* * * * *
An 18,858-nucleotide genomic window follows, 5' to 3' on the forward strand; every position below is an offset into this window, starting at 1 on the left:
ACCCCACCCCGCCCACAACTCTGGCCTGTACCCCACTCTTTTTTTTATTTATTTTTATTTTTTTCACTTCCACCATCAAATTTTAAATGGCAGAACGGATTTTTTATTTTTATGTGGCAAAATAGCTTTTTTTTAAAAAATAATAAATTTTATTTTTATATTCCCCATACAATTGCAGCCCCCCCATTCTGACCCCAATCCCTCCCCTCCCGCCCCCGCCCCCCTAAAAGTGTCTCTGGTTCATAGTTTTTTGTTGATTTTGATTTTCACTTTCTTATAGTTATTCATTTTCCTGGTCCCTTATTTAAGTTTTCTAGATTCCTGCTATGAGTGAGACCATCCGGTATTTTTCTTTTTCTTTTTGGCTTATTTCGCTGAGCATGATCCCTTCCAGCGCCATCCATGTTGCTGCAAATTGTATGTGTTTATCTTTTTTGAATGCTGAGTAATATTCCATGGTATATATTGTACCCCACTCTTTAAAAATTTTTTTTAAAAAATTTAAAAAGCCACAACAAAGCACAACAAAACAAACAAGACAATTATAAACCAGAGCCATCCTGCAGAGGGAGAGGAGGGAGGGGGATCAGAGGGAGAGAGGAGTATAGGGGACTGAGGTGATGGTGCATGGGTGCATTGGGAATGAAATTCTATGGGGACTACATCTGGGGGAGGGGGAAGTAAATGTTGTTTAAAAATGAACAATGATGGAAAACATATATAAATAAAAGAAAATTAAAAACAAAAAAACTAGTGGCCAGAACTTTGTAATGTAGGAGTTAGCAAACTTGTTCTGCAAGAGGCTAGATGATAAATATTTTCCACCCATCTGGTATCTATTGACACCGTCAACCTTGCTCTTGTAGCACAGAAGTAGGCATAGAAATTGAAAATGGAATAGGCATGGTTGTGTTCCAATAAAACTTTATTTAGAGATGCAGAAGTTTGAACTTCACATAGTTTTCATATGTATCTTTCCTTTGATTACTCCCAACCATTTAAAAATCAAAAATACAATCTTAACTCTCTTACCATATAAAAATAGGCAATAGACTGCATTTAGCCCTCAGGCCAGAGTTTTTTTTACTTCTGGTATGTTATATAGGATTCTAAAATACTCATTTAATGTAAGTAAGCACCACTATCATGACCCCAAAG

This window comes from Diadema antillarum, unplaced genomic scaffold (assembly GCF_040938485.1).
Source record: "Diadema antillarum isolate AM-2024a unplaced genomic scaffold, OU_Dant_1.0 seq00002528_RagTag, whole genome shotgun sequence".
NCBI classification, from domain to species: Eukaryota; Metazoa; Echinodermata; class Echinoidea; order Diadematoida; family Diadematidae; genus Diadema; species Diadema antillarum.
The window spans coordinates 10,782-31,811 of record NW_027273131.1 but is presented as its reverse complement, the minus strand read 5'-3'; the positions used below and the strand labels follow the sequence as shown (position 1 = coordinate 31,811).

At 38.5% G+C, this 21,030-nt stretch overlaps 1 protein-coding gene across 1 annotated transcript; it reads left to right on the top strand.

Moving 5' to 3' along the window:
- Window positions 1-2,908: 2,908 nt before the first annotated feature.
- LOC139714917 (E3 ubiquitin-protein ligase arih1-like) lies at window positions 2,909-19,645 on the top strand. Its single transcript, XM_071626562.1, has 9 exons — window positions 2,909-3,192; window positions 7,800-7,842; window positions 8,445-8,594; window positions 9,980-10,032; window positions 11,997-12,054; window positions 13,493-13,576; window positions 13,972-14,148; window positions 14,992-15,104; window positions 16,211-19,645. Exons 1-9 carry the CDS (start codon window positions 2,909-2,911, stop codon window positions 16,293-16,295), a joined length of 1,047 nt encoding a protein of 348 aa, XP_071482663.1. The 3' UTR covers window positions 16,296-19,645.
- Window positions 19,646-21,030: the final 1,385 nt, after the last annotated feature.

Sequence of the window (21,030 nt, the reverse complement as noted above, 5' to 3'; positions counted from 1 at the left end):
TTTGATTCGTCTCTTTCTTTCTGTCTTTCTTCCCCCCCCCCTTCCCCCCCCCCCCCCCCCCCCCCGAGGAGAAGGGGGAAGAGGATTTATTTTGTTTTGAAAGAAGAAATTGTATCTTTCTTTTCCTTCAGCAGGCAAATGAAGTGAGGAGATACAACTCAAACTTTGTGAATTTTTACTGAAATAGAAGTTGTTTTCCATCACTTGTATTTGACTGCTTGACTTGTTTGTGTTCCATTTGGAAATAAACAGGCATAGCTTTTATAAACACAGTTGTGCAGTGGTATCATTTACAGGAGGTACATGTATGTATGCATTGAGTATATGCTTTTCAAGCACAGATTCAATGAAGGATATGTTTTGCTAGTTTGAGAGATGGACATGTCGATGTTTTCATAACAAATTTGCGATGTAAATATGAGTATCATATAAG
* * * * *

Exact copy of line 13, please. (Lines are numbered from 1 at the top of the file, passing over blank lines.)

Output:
TTTGATTCGTCTCTTTCTTTCTGTCTTTCTTCCCCCCCCCCTTCCCCCCCCCCCCCCCCCCCCCCGAGGAGAAGGGGGAAGAGGATTTATTTTGTTTTGAAAGAAGAAATTGTATCTTTCTTTTCCTTCAGCAGGCAAATGAAGTGAGGAGATACAACTCAAACTTTGTGAATTTTTACTGAAATAGAAGTTGTTTTCCATCACTTGTATTTGACTGCTTGACTTGTTTGTGTTCCATTTGGAAATAAACAGGCATAGCTTTTATAAACACAGTTGTGCAGTGGTATCATTTACAGGAGGTACATGTATGTATGCATTGAGTATATGCTTTTCAAGCACAGATTCAATGAAGGATATGTTTTGCTAGTTTGAGAGATGGACATGTCGATGTTTTCATAACAAATTTGCGATGTAAATATGAGTATCATATAAG